The History Press lands 'enthralling account' of hidden war stories from Pearson

The History Press lands 'enthralling account' of hidden war stories from Pearson

The History Press has landed an "enthralling account" of hidden war stories from Berlin-based university lecturer and cultural historian Joseph Pearson. 

Simon Wright, commissioning editor, acquired UK and Commonwealth rights, excluding Canada, to My Grandfather’s Knife: And Other Stories of War and Belongings from Annabel Merullo at PFD. PFD sold Canadian rights to HarperCollins Canada and worldwide Spanish rights to Critica. It will be published in hardback and e-book in April 2022.

The publisher said the book is an “an extraordinary and intimate history of life under Nazi Germany”. Each chapter examines an object and its owner, demonstrating how everyday objects from the past bring to life human stories from the Second World War. It begins with Pearson's own grandfather’s bayonet before turning to a diary in code, a recipe book, a stringed instrument and a cotton pouch.

"Gradually the original owners of all five objects come into view – a fresh-faced prairie boy, a star-crossed romantic, a capable young cook, a musician wounded at the front and a Holocaust survivor. As we delve into these past lives, many of them testaments to violence and cruelty, Joseph Pearson forces us to ask what dangers lurk when living witnesses of war are replaced by the everyday objects they owned," the publisher said.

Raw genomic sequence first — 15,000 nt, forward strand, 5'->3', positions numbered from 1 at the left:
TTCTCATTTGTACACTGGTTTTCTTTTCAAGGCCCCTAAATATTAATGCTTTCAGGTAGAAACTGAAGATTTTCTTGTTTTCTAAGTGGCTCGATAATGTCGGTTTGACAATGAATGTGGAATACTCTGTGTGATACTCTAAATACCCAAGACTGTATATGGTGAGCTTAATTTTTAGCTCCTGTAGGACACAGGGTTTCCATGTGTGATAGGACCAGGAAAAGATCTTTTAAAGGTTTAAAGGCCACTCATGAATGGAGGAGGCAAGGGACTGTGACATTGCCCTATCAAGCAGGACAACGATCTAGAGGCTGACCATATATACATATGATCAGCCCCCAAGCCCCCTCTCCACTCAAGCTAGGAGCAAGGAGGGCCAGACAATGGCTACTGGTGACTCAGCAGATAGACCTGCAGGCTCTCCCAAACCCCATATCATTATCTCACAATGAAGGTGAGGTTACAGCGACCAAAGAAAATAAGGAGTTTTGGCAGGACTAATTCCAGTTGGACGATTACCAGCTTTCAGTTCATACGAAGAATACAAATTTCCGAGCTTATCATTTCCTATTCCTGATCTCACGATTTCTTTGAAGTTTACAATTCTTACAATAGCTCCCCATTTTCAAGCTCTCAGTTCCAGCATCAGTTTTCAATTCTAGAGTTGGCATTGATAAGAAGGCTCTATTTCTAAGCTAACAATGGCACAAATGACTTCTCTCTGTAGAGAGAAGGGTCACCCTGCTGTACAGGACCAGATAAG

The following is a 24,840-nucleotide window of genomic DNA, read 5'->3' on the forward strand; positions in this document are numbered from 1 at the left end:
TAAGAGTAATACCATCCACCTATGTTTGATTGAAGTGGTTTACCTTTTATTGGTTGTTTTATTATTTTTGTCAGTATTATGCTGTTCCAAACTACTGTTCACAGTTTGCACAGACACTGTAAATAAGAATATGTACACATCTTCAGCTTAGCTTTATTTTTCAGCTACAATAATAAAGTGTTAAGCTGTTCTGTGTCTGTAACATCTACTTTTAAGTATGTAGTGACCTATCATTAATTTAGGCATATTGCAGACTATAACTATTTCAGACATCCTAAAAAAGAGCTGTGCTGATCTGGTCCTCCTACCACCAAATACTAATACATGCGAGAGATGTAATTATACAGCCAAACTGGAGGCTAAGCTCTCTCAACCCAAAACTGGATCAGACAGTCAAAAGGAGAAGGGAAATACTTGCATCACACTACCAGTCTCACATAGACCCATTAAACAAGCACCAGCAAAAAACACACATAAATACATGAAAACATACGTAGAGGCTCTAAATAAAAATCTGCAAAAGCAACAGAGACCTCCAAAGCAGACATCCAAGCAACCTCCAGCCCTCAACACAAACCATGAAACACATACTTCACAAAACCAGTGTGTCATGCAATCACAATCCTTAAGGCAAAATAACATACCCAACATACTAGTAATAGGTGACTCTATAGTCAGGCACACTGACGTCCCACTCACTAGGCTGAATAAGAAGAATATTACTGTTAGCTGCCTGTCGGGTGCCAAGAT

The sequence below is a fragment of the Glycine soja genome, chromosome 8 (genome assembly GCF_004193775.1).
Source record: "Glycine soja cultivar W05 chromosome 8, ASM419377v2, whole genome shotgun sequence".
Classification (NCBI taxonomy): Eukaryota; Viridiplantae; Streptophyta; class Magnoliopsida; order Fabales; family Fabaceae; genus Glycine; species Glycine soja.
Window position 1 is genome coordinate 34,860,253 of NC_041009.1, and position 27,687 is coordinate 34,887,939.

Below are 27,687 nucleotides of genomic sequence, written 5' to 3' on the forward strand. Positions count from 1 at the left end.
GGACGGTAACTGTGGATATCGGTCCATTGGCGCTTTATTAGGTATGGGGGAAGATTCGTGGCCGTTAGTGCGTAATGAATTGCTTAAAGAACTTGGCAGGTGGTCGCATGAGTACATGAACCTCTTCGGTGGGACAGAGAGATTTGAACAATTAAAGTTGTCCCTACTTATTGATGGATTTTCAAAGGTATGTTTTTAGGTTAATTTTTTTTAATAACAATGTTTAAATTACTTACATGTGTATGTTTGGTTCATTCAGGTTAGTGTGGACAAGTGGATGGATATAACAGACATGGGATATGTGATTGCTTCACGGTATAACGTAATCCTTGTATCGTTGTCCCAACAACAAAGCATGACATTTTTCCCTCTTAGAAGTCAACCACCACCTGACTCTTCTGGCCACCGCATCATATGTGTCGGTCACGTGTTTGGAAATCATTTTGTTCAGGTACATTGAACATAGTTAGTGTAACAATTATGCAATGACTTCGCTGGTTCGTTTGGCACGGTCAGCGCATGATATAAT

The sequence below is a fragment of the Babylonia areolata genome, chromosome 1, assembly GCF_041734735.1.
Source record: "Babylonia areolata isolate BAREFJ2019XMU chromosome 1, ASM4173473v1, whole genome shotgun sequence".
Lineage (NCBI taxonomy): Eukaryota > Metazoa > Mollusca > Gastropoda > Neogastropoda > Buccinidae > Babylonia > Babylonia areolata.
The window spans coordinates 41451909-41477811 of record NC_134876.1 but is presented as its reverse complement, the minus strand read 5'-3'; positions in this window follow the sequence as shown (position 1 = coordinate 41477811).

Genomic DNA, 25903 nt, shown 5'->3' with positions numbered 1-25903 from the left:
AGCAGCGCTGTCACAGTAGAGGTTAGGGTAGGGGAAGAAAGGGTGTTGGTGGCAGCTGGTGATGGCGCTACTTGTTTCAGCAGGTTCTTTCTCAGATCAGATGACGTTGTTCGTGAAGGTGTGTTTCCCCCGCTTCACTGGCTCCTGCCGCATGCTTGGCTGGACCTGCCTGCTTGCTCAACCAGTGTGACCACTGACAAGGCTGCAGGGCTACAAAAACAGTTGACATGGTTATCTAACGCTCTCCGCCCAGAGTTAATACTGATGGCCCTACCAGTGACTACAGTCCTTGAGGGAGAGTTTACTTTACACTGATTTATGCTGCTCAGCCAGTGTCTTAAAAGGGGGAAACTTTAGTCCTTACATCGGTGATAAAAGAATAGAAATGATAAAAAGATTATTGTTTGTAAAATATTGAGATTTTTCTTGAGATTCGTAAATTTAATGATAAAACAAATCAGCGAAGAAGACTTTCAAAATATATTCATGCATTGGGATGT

Pearson said: "The story began when my late grandfather’s knife, a gruesome, swastika-emblazoned thing, accidentally arrived in the post in a box of belongings. Importing Nazi paraphernalia, unless as objects for research, is illegal in Germany, where I live. To get around the law, I was forced to uncover the bayonet’s surprising, devastating story. My discoveries moved me to start asking elderly neighbours, friends and acquaintances the same question: what everyday object tells your war story? I wrote the book to share both the intrigue of the detective work but also the dangers behind each of these otherwise silent things."

Wright said: "The real-life stories in My Grandfather’s Knife are extraordinary in their own right. But what I loved most about the book are the questions it raises about history and memory, and the power that objects can hold over both. By using unassuming belongings as his entry point into the past, Pearson reminds us of the countless war stories that have already been lost. He is a major new talent in history writing and I can’t wait to publish his book."

Merullo added: "Joseph's fascinating and rigorous 'object history' approach, combined with his deeply human handling of the real people behind the belongings, makes his book as moving as it is illuminating. His focus on the importance of memory, and the dangers that lurk when our memories become lost or distorted, is enduringly vital, and I am so pleased to be working with The History Press to bring Joseph's work to readers."